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dc.contributor.authorChepkutwo, Donald
dc.contributor.authorJagongo, Ambrose
dc.contributor.authorOkech, Timothy
dc.date.accessioned2020-01-29T13:17:59Z
dc.date.available2020-01-29T13:17:59Z
dc.date.issued2019
dc.identifier.citationInternational Journal of Management and Commerce Innovations, Vol. 7, Issue 1, pp: (224-231)en_US
dc.identifier.issn2348-7585
dc.identifier.urihttp://ir-library.ku.ac.ke/handle/123456789/20112
dc.descriptionResearch articleen_US
dc.description.abstractMicrofinance institutions in Kenya are currently registered under eight different Acts of Parliament; The Non Governmental Organizations (NGO) Co-ordination Act, the Building Societies Act, the Trustee Act, the Societies Act, the Co-operative Societies Act, The Companies Act , the Banking Act and the Kenya Post Office Savings Bank (KPOSB) Act. Some of these forms or registrations do not address issues regarding ownership, governance, and accountability. They have also contributed to a large extent to the poor performance and eventual demise of many MFIs because of a lack of appropriate regulatory oversight. This paper aims to identify whether the absence of a regulatory framework has had any effect on the outreach and sustainability of microfinance in Kenya. This paper concludes that that the major challenge hindering outreach and sustainability of micro finance institutions in Kenya is lack of specific legislation and set of regulation to guide the operation of microfinance subsector. Also, the paper creates a platform where further insight can be provided through empirical research.en_US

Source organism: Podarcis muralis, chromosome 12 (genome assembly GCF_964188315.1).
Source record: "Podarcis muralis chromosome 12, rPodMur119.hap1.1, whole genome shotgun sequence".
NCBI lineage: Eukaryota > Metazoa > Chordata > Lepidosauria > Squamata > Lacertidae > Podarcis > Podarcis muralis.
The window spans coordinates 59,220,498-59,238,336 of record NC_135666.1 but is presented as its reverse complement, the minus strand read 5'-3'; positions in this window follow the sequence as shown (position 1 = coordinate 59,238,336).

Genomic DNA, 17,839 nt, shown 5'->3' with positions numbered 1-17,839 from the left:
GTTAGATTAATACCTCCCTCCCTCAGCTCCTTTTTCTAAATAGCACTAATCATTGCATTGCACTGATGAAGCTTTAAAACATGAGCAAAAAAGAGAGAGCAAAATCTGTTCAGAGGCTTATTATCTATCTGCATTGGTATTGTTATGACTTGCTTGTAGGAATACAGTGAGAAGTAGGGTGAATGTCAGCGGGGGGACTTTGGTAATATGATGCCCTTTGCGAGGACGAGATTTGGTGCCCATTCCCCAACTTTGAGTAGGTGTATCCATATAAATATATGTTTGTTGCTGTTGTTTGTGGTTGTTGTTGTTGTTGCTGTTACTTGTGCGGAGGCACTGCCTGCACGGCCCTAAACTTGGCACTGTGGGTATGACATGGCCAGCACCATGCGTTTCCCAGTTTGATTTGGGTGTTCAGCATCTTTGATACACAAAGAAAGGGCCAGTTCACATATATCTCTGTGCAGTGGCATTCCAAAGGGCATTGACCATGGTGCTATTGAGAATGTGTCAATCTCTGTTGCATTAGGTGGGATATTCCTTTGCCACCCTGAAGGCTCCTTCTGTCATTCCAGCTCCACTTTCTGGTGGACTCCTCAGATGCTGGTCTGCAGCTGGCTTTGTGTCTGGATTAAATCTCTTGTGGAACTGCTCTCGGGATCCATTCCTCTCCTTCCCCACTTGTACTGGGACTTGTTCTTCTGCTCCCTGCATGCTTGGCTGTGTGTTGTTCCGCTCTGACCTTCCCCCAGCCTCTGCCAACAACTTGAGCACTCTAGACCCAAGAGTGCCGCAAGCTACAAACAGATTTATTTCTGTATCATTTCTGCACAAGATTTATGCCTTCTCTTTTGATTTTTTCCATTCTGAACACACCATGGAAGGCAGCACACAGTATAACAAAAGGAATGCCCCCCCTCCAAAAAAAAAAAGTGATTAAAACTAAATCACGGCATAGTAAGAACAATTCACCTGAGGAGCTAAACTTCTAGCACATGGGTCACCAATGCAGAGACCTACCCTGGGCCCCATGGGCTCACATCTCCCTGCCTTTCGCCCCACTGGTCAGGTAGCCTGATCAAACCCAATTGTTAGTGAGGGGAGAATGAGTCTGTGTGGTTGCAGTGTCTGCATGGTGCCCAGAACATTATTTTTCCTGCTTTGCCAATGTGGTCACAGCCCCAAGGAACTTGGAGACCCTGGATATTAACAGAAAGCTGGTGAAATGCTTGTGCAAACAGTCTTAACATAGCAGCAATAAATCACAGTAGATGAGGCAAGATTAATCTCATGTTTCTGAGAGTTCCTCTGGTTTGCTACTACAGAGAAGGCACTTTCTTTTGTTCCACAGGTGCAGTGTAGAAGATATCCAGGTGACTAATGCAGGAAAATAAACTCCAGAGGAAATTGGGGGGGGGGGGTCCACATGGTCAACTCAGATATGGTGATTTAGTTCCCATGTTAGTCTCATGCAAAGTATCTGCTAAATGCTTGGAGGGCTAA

dc.language.isoenen_US
dc.publisherResearch Publish Journalsen_US
dc.subjectMFIen_US
dc.subjectMFI Regulationsen_US
dc.subjectPrudential guidelinesen_US
dc.subjectCBKen_US
dc.subjectGuidelinesen_US
dc.subjectMicrofinanceen_US
dc.titleImpact of CBK Prudential Guidelines on MFI Operations in Kenyaen_US
dc.typeArticleen_US


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